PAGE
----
So talk a little bit about the research and bringing this to market.

We come up with a creative idea and present it to the legal team and say what can we do here. It’s pretty straightforward with what our limitations are, we’re selling a food and beverage product. It’s not a supplement. We’re not making claims. We’re actually starting to shift away from the functional claims or the functional naming process and starting to focus more on ingredients, to your point earlier of transparency. I think we have an innovative platform which allows us to test out new concepts, and come up with new ideas and present them to customers, and get their feedback in real time, which is the coolest thing about what we’re doing….We could come up with an idea right now, and say, “Let’s make a strawberry lemonade with pumpkin in it,” or something like that.

Avocado is very hot right now.

Yeah, avocado. We could have that out to consumers in 30 to 45 days; it’s very, very fast. In a bottle, ready to go, and selling through a direct channel of communication, which is over the platform that we built. We own this technology, and we’re the only company in the country that’s transacting with customers and has a direct line of communication with every one of our customers. Not by way of email, phone or anything like that, but through SMS. Where we know with relative certainty that every message we’re sending out is being read. That’s been proven, SMS is a very effective way of communicating with customers.

We own this technology, and we’re the only company in the country that’s transacting with customers and has a direct line of communication with every one of our customers.

Do you think your platform helps address skepticism, or at least communicate your brand ideas to those that are just dipping their toes in the water for the first time?

I think that the platform provides transparency, which gives people an access point to ask questions, to communicate with the brand in a very simple, streamlined way.

Can you describe that as well? I send a text?

Yeah, you send a text and you’re going to get a response back quickly. If you have a question about, for example, can I drink one of your products while I’m breastfeeding; a hypothetical example which we get a lot. We have a naturopath on staff that answers those questions. So you’re getting a medically validated response really quickly. I’d say medical feedback is all relative, but there certain areas where it’s like, yes, based on the information we have available to us, and the authorities in these specific fields we know that this is ok.

Cool. Switching gears here, can you tell us a little bit more about the Dirty Lemon pop-up we’re going to see and how that idea came to fruition?

We’ve had this pop-up for the whole summer, and it’s called The Drug Store. It’s basically a non-alcoholic cocktail bar. We have bartenders making homemade, handcrafted versions of all of our drinks, and then they’re also making new beverages, which we don’t have in the bottle format yet. We have a matcha, we have a rose lemonade, we’re doing an herb lemonade as well–which supports a local non-profit. This is our way to be able to test out with customers in an even more rapid format, in even more real time real time; we’re making them a drink and then we’re presenting them essentially in a bar. Then we could gage from them, “What do you think about the taste, what do you think about the flavor, what could we do to change this?”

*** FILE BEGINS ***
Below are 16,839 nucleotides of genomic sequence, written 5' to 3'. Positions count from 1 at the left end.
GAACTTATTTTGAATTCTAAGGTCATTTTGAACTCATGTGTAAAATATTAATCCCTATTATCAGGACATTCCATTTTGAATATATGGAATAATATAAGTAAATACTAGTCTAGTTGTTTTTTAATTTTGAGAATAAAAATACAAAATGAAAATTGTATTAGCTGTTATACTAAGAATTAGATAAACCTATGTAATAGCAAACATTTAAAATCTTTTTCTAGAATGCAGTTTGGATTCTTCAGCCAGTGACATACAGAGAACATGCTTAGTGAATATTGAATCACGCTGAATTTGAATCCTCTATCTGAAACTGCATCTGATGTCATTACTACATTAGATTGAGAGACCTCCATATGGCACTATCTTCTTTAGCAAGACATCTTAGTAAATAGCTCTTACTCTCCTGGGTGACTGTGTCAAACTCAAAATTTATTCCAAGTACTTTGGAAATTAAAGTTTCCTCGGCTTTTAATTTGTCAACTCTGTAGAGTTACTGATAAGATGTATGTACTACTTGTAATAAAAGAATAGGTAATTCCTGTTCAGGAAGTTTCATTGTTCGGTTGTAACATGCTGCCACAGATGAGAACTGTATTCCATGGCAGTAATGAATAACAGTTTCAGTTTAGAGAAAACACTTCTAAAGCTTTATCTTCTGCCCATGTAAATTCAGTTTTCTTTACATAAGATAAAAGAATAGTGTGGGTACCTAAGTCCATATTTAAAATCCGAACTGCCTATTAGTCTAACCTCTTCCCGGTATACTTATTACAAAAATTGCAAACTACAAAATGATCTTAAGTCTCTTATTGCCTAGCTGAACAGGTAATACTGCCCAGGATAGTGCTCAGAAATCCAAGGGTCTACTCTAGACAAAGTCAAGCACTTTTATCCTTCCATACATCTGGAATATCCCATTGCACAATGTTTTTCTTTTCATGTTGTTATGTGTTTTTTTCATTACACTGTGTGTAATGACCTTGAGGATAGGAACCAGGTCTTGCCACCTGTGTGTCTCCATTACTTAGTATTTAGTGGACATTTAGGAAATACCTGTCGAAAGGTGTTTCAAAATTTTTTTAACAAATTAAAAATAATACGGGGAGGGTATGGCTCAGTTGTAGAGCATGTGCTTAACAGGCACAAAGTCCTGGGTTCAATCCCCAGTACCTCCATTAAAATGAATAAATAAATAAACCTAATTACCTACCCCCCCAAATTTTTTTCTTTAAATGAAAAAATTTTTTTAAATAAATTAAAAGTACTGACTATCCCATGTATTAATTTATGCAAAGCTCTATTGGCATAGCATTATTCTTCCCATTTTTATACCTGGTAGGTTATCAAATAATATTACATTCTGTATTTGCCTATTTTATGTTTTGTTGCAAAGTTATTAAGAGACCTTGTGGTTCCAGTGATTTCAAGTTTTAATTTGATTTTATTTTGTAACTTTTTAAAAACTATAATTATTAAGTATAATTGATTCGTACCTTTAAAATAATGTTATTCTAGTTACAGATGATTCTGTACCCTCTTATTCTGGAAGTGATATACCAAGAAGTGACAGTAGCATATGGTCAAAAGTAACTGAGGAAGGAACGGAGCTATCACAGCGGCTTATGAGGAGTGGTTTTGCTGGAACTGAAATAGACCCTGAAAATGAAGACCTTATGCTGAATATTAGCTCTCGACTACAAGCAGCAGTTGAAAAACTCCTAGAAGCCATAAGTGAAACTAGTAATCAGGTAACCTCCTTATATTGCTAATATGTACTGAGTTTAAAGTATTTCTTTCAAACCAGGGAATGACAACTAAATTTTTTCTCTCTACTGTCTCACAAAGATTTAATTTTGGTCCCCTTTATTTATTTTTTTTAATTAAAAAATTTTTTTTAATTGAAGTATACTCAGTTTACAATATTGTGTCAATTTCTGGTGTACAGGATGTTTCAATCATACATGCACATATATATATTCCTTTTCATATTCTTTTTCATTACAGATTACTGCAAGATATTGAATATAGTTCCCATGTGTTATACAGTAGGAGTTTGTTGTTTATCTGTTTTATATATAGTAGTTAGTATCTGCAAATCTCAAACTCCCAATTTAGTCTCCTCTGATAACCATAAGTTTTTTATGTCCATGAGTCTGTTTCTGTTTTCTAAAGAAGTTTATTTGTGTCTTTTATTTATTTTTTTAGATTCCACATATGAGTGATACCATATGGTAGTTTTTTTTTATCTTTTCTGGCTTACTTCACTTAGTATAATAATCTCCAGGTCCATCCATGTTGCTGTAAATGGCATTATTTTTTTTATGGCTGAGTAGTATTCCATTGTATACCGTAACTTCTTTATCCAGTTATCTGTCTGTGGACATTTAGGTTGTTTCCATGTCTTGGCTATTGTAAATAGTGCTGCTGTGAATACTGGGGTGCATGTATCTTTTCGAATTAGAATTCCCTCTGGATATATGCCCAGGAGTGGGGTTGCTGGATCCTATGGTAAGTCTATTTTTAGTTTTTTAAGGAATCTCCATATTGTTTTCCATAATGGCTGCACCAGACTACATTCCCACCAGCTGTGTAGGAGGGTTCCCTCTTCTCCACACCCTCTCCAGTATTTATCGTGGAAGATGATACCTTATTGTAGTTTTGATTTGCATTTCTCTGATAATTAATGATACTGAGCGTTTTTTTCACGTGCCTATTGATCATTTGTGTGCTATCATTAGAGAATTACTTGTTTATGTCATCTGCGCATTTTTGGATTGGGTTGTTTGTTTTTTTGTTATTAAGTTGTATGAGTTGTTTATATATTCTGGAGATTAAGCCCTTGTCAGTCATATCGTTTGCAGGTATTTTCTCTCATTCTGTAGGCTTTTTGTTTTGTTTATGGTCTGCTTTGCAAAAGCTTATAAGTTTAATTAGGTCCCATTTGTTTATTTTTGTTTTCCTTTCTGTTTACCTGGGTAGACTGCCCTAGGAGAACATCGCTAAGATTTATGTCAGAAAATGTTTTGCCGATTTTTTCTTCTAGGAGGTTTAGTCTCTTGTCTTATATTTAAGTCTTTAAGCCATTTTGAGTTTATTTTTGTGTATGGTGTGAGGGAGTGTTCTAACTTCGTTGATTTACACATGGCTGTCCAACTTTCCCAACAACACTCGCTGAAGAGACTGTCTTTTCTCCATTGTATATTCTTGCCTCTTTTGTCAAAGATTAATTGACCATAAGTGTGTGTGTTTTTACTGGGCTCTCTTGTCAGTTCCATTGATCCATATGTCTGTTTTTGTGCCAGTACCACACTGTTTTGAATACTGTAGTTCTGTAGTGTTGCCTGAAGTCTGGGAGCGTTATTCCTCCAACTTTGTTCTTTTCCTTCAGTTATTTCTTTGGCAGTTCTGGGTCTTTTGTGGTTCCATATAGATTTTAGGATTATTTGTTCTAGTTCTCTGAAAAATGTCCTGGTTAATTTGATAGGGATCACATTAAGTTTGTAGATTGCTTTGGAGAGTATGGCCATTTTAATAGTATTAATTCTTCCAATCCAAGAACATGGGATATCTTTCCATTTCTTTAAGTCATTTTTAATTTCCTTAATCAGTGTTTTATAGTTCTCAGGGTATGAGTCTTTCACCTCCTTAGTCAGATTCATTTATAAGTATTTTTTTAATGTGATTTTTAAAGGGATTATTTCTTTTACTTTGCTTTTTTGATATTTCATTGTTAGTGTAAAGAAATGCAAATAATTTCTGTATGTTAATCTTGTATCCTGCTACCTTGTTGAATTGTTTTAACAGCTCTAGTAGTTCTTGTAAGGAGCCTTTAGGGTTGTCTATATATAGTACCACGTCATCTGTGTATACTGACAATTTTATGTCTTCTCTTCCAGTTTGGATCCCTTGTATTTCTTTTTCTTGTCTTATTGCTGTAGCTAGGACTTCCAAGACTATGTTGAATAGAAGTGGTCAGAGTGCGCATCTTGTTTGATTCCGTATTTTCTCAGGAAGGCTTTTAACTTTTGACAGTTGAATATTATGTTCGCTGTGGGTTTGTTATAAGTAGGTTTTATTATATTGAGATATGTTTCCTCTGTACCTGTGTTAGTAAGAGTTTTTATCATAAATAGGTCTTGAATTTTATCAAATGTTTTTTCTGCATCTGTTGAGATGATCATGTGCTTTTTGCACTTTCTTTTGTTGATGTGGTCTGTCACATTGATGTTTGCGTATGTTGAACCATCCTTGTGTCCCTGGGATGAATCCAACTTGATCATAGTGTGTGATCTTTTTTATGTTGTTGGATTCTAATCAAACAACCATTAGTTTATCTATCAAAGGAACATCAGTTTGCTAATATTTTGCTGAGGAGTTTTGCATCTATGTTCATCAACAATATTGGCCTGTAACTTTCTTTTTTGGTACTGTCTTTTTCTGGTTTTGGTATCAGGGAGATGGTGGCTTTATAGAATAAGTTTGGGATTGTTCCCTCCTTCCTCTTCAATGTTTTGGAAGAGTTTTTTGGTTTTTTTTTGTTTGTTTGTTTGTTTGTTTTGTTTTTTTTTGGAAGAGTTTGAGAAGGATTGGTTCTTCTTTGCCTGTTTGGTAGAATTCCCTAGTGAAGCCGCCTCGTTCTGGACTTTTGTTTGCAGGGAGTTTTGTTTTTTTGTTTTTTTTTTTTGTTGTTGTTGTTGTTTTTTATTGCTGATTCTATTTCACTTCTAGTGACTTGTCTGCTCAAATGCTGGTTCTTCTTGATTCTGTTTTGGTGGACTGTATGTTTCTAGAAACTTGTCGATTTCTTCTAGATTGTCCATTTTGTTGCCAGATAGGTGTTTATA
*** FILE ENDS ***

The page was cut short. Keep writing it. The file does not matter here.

With our matcha specifically, we’ve had such an overwhelming response from customers that we’re going to launch that into a bottle format. I would say the data and the feedback that we’ve collected at the space, really brings the entire direct consumer offering full circle.

My family basically owned pharmacies for a very long time. I remember one of the pharmacies was like a drug store, but with a soda fountain, and I remember going in there with my mom as a kid, and we would sit at the bar–it wasn’t an alcoholic bar–but they would be making milkshakes and stuff like that. That whole idea of having this intimate relationship with someone on the other side of the bar, and watching a milkshake being made, is I think something that’s timeless. This is an adult lemonade stand of sorts, you guys will see the energy and how we’ve created the space.

One of your drinks is Detox and I think people think, is there a right or wrong way to detox? What do people get wrong about the concept of detoxing?

Activated charcoal, which is the main ingredient in our Detox, it’s the oldest pharmaceutical remedy in history. The Egyptians used it to settle their stomachs, it’s used in hospitals every single day for detoxification. What we’re doing with our Detox is including a small amount of activated charcoal and then we use ginger and dandelion root, to provide a gentle, daily detox that’s not a cleanse. … We created Detox as a way to simplify all that, and we said, “Let’s let the ingredients do all the work,” and then you live your life the way you’re going to live it. We can’t control every element of your life, what we can do is formulate a beverage that has very powerful ingredients that work with your body.